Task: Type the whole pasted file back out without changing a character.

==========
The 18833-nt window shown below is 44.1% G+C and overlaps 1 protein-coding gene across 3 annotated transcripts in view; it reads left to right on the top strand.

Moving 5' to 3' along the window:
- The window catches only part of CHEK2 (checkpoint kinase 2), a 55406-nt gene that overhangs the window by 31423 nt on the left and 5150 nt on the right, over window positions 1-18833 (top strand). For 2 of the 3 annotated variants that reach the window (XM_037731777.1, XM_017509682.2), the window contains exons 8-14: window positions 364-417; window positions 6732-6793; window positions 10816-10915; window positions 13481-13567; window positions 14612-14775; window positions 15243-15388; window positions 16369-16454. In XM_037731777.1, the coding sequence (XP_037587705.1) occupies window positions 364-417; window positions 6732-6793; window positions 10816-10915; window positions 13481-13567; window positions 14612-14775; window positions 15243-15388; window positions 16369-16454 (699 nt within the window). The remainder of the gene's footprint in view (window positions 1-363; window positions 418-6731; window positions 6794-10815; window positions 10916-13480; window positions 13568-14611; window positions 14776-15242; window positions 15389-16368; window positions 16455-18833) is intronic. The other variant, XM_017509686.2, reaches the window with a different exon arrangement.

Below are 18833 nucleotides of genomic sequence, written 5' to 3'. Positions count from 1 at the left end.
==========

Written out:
The 18833-nt window shown below is 44.1% G+C and overlaps 1 protein-coding gene across 3 annotated transcripts in view; it reads left to right on the top strand.

Moving 5' to 3' along the window:
- The window catches only part of CHEK2 (checkpoint kinase 2), a 55406-nt gene that overhangs the window by 31423 nt on the left and 5150 nt on the right, over window positions 1-18833 (top strand). For 2 of the 3 annotated variants that reach the window (XM_037731777.1, XM_017509682.2), the window contains exons 8-14: window positions 364-417; window positions 6732-6793; window positions 10816-10915; window positions 13481-13567; window positions 14612-14775; window positions 15243-15388; window positions 16369-16454. In XM_037731777.1, the coding sequence (XP_037587705.1) occupies window positions 364-417; window positions 6732-6793; window positions 10816-10915; window positions 13481-13567; window positions 14612-14775; window positions 15243-15388; window positions 16369-16454 (699 nt within the window). The remainder of the gene's footprint in view (window positions 1-363; window positions 418-6731; window positions 6794-10815; window positions 10916-13480; window positions 13568-14611; window positions 14776-15242; window positions 15389-16368; window positions 16455-18833) is intronic. The other variant, XM_017509686.2, reaches the window with a different exon arrangement.

Below are 18833 nucleotides of genomic sequence, written 5' to 3'. Positions count from 1 at the left end.